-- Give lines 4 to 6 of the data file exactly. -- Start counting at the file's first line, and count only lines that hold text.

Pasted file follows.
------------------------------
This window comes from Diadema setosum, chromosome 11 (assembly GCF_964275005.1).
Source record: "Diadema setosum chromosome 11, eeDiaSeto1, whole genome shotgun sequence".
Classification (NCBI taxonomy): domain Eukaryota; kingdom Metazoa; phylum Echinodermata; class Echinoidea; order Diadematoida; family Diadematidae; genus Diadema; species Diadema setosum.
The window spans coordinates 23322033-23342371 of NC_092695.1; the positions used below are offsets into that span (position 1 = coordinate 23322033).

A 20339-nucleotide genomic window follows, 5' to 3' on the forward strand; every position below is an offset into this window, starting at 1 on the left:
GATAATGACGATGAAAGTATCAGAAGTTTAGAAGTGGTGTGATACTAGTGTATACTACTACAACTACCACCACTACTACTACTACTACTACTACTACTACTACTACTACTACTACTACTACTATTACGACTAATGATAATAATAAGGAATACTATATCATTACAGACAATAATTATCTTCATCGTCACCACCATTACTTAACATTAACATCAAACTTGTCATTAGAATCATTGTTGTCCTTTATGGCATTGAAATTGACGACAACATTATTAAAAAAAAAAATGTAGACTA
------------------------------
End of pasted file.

The window spans coordinates 23322033-23342371 of NC_092695.1; the positions used below are offsets into that span (position 1 = coordinate 23322033).

A 20339-nucleotide genomic window follows, 5' to 3' on the forward strand; every position below is an offset into this window, starting at 1 on the left:
GATAATGACGATGAAAGTATCAGAAGTTTAGAAGTGGTGTGATACTAGTGTATACTACTACAACTACCACCACTACTACTACTACTACTACTACTACTACTACTACTACTACTACTACTACTATTACGACTAATGATAATAATAAGGAATACTATATCATTACAGACAATAATTATCTTCATCGTCACCACCATTACTTAACATTAACATCAAACTTGTCATTAGAATCATTGTTGTCCTTTATGGCATTGAAATTGACGACAACATTATTAAAAAAAAAAATGTAGACTA